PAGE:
The very particular approach of the Rioja wine region

Rioja is one of the more interesting wine regions in the world. The winemakers can be as individualistic – and producing in the same tiny quantities – as the Burgundians.

They had a very particular approach to wine that emerged about a hundred years ago in the post-phylloxera era, heavily influenced by French Negociants who were quietly subbing in Rioja for the missing Cabernet and Merlot. Phylloxera  is a nasty fruit fly that leaves sores in the plant open to fungal infection. In the last quarter of the 1800s phylloxera and the subsequent infection devastated vitis vinifera plantings in Europe killing more than 90 per cent of the vines.) Since Franco was dumped, and with him any number of hidebound traditions, the industry has started to modernize, and even – gasp! – make wines as modern as any in the world.

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I love the newer style Rioja, as I often found the older style required way too many decades in the bottle before theoak tannins were tamed. I do have some affection for the older style, but I will only drink it when the mood – and most importantly the company – are right.  To give you some idea what I am talking about, as far as I know the oldest  wine EVER released for commercial sale was a mid-1940s Rioja that was bottled and hit the market around 1980, 35 plusyears later.

Crianza is the youngest style of Rioja and with the least oaking, only one year in the barrel. So if you are like me and want a bit more fruit, Crianzas are lovely wines to pursue. They are also much less expensive due to the faster inventory turn and less time on oak.

The wines I love the most are from Rioja Alta, an area on the western edge of the region, often with vineyards in Navarra. This can be the most old fashioned of Rioja with an astringent oak edge. It can also be the most delicate of Rioja because the higher cool climate of the sub-denomination preserves the acidity and bouquet. This tension can only be resolved by the winemaker, as to the best of my knowledge you can’t really have both properties in a glass.

Marques de Caceres is an Alta producer but I have mixed feelings about their wine. They tend to stick with a quasi-Bordelais palate preference which I find with the Tempranillo grape not always pleasant.

However their Crianza is either moving with the times, or they are starting to change their barrelling regimen. (Traditionally Rioja used American and/or Spanish oak split in the French fashion rather than sawn in the American, making for a little less tannic take up. These days French oak dominates.)

Caceres has a fuller almost unctuous palate, a modern characteristic, but maintain some of the elegance of which a good Tempranillo is capable. There is a bit of floral aroma and taste but the tannins were apparent. It is however a sterner, more intellectual wine than the rest of the wines here, a rather old fashioned characteristic. In the right mood such wines are very appealing, but when you’re putting the Stones on the turntable I suspect you won’t get what you need from your glass, regardless of what you think you want.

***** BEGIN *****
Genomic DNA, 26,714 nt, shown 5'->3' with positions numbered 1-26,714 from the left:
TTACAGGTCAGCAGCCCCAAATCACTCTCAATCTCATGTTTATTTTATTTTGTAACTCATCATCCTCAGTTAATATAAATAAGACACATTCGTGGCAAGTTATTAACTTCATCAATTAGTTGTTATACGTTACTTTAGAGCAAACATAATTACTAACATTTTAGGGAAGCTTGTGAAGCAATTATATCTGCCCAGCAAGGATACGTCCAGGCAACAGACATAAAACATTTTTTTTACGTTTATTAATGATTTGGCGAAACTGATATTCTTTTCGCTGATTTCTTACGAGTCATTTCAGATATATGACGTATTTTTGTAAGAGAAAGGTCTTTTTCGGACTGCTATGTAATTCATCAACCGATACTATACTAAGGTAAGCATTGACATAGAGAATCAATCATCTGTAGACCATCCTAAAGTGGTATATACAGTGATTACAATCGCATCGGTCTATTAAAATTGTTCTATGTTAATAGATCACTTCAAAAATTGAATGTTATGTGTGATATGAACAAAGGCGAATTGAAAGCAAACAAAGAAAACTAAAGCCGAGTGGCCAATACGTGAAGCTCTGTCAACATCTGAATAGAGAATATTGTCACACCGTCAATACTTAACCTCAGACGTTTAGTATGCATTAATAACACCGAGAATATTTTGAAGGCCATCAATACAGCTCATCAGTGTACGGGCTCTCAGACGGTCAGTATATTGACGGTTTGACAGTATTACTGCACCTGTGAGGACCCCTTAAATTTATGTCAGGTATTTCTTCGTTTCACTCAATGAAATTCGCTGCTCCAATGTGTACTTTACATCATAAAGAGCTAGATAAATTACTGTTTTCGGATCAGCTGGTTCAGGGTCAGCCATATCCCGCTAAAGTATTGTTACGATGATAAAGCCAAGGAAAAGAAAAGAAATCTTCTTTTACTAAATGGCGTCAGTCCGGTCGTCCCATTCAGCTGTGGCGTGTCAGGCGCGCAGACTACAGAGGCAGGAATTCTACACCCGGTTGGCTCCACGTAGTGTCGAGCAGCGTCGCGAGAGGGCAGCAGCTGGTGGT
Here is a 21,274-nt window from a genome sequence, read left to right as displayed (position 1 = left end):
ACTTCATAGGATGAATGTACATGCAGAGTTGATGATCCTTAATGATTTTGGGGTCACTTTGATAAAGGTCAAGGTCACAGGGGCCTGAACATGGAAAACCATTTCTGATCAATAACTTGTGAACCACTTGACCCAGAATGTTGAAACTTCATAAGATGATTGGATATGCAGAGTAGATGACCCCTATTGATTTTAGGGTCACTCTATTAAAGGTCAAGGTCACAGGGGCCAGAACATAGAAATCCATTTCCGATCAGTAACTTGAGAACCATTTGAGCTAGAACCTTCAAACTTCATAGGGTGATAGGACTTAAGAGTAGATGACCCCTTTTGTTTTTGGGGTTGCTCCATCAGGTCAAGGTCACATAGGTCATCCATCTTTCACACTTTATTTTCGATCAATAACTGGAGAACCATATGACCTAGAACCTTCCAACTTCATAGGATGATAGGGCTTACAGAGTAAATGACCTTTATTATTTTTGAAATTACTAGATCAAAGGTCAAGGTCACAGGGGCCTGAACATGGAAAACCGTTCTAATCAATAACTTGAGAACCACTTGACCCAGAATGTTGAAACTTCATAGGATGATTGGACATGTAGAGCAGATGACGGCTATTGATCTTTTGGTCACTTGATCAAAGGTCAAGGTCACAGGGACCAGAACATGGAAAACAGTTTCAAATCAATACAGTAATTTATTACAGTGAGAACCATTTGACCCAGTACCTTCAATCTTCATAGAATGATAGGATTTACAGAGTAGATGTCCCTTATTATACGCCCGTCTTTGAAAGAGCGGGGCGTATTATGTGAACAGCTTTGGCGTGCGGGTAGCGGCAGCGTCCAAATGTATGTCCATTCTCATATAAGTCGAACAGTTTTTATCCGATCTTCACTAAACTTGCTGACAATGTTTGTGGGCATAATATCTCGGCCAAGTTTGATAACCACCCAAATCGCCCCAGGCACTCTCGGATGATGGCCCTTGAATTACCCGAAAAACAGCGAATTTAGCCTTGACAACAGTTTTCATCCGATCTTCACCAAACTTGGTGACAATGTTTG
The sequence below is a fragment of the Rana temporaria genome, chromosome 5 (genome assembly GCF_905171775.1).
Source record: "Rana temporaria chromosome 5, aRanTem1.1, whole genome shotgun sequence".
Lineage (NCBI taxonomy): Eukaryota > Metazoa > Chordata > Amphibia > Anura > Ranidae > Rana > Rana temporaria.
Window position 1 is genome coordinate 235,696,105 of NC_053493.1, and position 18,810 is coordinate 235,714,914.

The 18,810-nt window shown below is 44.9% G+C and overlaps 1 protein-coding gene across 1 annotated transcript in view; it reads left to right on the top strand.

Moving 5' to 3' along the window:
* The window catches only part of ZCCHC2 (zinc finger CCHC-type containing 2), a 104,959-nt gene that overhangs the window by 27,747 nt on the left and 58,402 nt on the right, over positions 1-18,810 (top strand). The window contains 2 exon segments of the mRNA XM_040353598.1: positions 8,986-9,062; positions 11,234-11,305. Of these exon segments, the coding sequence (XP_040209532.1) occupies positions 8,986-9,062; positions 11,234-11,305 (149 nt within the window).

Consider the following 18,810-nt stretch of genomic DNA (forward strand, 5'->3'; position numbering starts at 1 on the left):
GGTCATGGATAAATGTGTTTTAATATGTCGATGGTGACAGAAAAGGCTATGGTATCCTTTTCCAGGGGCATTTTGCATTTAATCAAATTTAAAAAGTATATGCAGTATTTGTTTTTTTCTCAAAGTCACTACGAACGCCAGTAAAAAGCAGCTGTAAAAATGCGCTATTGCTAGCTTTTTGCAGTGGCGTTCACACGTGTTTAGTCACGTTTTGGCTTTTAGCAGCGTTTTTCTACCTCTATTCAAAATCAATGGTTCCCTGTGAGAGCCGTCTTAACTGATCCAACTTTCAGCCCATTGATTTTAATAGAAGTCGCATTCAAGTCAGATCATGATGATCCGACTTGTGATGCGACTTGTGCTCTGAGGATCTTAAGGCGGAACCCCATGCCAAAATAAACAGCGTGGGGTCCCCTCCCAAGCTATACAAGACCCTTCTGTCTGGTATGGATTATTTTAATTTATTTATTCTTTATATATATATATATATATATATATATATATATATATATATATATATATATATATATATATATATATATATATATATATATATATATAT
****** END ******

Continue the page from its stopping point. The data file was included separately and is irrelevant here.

Ibericos is an unrepentantly modern wine from Torres. Their wine was the most purple of these wines, despite the 5 year old age. A slightly herbal nose leads you into a very good dinner wine, with a thicker texture, and good tannins. This is a wine that will suit most modern drinkers who start with a glass of red as a cocktail while listening to Madonna or Sir Mix-A-Lot.

Montecillo is a new style Rioja, purple in colour with a Tempranillo bouquet: a bit of earth, and some dark fruit. It was surprisingly light, with a bright acidity. The tannins are tamed, making this perhaps the most approachable of these wines. Thing Beyonce or Lady Gaga and you’re headed for the right groove.

Solar Viejo is the youngest of these wines, a mere four years old. It was a lighter red colour with an earthy bouque. The palate was astringent with a mild acidity, tame tannins, and a mineral finish. It’s a great food wine that did just fine up against my old cheddar and capicola cracker. Justin Timberlake? Pink?

Campo Viejo – ‘Viejo’ if you’re curious means ‘old’, equivalent to the French ‘vieille’ – is like Montecillo, very bright with a crisp acidity. The tannins were a bit tougher than Montecillo but not as hard as those of an old style Rioja or a Cabernet Sauvignon. It did less well against cheese and was only okay against the capicola cracker… Gnarls Barkley!

These judgements I hasten to add are relative and subjective. Some readers will surely disagree. In general I’d probably buy Campo Viejo first followed by either the Caceres Crianza or the Ibericos depending on the meal and mood.

Marques de Caceres Crianza, Rioja, Spain, 2007. $21.81 ****

Montecillo Crianza, Rioja, Spain, 2007. $19.95 ****

Solar Viejo Crianza, Rioja, Spain, 2008. $20.30 ****

Campo Viejo Crianza, Rioja, Spain, 2007. $19.29 ****

Ibericos Crianza, Rioja, Spain, 2007. $20.25 ****

James Romanow writes about Wine and all things Boozy for the Spectator Tribune. Follow him @drbooze.